Apophasis has become a major topic in the humanities, particularly in philosophy, religion, and literature.
This two-volume anthology gathers together most of the important historical works on apophaticism and illustrates the diverse trajectories of apophatic discourse in ancient, modern, and postmodern times.
William Franke provides a major introductory essay on apophaticism at the beginning of each volume, and shorter introductions to each anthology selection.
Franke is an excellent guide. In the introductions to both volumes, he traces ways in which the selections are linked by common concerns and conceptions, rhetorical strategies, and spiritual or characteristic affinities.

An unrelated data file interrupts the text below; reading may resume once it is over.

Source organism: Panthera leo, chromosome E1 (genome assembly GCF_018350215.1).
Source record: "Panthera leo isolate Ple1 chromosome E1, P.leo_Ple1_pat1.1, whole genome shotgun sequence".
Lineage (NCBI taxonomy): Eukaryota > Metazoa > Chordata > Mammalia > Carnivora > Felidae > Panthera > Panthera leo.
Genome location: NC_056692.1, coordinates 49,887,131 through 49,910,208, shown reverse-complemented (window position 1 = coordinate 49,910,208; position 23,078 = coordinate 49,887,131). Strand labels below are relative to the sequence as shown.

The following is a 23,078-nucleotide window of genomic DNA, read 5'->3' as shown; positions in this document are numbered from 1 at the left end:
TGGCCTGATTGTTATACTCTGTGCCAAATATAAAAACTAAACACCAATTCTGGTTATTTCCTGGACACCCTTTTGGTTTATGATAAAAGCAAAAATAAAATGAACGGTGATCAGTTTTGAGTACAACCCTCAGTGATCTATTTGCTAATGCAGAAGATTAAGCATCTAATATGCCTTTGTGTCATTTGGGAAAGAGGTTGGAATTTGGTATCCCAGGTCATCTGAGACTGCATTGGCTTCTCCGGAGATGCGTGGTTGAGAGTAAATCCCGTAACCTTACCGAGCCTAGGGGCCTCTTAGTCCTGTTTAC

The selections in both volumes explore, in one way or another, a fundamental challenge: how can human beings talk about a God who defies language, and more generally, how can they use their limited language to express the unlimited, open nature of their existence and relations to others?
In the first volume, ""Classic Formulations"", Franke offers excerpts from Plato, Plotinus, Damascius, the Bible, Gregory of Nyssa, Augustine, Pseudo-Dionysius, Maimonides, Rumi, Thomas Aquinas, Marguerite Porete, Dante, Teresa of Avila, and John of the Cross, among others.
The second volume, ""Modern and Contemporary Transformations"", contains texts by Holderlin, Schelling, Kierkegaard, Dickinson, Rilke, Kafka, Rosenzweig, Wittgenstein, Heidegger, Weil, Schoenberg, Adorno, Beckett, Celan, Levinas, Derrida, Marion, and more.
Both volumes of ""On What Cannot be Said"" underscore the significance of the apophatic tradition.
Scholars and students in all branches of the humanities will find these volumes instructive and useful.